Thanks to an experimental new program aimed at easing the state’s profound homelessness crisis, some Californians now can get housing help from an unlikely source: their health insurance plans.
With the launch this year of CalAIM,
Proponents say the program acknowledges what doctors and social workers have known for years — it’s incredibly difficult to keep people healthy if they’re living on the streets or at risk of losing their home.
“There is no medicine as powerful as housing,” said Dr.
The program targeting
But CalAIM is limited in scope. It applies only to Medi-Cal’s most vulnerable patients — people who are homeless, leaving jail or prison, have a serious mental illness, and/or are frequently in and out of hospital emergency rooms, psychiatric wards and other institutions — leaving some experts worried that people who could use housing help will fall through the cracks. And while CalAIM can help participants find housing and give them limited cash for security deposits and first and last month’s rent, federal law prohibits the program from paying their rent on an ongoing basis. Nor can it conjure more housing in a state with a dire shortage of affordable options.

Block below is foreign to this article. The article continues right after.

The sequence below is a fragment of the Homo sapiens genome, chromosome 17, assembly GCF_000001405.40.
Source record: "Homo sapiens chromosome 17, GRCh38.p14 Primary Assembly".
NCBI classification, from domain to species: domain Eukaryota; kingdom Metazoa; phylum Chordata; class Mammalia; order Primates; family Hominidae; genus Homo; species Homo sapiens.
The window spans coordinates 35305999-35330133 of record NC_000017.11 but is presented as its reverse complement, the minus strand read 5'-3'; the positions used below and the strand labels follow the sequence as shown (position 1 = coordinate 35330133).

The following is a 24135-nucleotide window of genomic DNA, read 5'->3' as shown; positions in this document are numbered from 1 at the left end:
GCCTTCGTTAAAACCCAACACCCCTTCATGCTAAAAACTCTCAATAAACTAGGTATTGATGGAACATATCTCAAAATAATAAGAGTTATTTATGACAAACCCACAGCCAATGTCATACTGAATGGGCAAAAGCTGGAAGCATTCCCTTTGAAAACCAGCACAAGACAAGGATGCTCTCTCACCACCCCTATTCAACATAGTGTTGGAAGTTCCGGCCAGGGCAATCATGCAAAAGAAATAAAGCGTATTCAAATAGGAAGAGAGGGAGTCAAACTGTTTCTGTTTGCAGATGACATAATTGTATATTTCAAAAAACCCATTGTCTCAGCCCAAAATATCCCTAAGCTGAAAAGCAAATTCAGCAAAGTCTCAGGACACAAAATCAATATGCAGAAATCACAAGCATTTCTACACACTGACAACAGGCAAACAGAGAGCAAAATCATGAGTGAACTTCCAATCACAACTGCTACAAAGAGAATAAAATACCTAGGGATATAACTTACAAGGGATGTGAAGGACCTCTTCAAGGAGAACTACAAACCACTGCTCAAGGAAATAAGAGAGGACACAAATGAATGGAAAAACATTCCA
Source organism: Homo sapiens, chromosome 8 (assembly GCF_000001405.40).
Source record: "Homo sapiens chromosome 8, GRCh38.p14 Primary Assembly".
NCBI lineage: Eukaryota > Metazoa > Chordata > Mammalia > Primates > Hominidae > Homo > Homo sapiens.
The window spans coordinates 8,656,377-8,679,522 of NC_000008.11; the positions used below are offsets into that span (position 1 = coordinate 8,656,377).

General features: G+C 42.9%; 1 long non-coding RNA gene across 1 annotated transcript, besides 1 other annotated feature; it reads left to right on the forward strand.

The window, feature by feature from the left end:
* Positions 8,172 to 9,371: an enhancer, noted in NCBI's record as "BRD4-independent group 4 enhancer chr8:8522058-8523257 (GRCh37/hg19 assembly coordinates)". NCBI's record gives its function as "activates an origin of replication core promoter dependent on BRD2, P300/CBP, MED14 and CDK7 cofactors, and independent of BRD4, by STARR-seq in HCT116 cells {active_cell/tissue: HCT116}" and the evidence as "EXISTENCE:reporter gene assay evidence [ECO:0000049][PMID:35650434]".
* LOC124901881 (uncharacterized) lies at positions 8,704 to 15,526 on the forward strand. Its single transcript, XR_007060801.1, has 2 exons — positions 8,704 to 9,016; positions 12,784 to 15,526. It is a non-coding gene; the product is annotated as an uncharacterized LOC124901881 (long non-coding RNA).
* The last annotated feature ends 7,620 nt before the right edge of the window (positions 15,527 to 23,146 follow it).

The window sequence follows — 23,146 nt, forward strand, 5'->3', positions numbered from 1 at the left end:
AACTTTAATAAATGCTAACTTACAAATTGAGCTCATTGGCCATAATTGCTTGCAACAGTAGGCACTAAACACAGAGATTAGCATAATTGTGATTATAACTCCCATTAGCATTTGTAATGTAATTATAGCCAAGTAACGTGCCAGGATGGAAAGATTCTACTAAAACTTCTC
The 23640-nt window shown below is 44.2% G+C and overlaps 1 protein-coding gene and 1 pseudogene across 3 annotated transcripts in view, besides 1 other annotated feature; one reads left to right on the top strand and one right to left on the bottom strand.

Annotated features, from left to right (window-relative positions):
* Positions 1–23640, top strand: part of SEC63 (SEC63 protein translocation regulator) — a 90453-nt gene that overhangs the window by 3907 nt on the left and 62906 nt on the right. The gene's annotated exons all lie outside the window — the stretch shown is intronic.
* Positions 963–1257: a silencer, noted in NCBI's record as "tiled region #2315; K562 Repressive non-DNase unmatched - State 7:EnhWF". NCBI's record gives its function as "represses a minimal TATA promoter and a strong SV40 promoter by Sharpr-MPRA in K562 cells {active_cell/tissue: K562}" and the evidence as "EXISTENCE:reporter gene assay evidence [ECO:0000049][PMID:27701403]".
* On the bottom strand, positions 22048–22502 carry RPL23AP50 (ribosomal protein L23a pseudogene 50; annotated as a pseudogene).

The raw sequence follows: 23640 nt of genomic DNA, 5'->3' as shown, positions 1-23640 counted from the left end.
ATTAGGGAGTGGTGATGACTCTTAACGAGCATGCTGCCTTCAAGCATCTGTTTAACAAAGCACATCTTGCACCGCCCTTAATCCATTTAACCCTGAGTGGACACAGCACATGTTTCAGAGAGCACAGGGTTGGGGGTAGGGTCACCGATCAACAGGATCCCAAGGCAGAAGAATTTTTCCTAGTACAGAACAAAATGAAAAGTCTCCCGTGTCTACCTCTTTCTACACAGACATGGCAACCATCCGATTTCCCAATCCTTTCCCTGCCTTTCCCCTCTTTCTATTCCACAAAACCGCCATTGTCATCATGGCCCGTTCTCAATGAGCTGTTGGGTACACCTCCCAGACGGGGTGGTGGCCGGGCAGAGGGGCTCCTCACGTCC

“It’s the hole in the middle of the donut,” said Dr.
Early pilot programs testing the CalAIM model showed that while patients visited the emergency room less often, most homeless participants did not secure housing.
There are 14 new benefits that insurance plans can offer patients under CalAIM, ranging from housing services and assistance securing healthy food to help removing mold and other asthma triggers from their home. Insurance plans pick which options to offer, with the goal of eventually scaling up to all 14. The program is expected to cost about
But it’s unclear how many people CalAIM can house. Alameda County’s Whole Person Care pilot — a precursor to CalAIM that ran from 2016 through 2021 — served about 30,000 people, two-thirds of whom were homeless. Of those homeless participants, 69% received some sort of roof over their heads, including emergency shelter beds and temporary hotel rooms. Just 36% ended up with permanent housing.
“I wish it were higher,” said Clanon, the county’s medical director. Even so, she called 36% a success. Prior to the pilot program, just 10% of unhoused people in the county’s homeless services system received permanent housing each year, she said.
“It’s very challenging to find housing even when you have a robust housing navigation program,” said
Results were similar statewide. Of participants who were homeless or at risk of homelessness in the third quarter of 2020, 68% received housing services, but just 7% were housed, according to a recent report on
Anderson moved in this month, and the first thing she did was hang string lights on her front porch. She wants to turn her balcony into a “Zen area” where she can drink tea and meditate before reporting to her job as a peer advocate for HIV-positive women.
“It’s just nice to know that if you ask for help, and you find the help, and you put in the work, life is good,” she said. “It’s amazing.”
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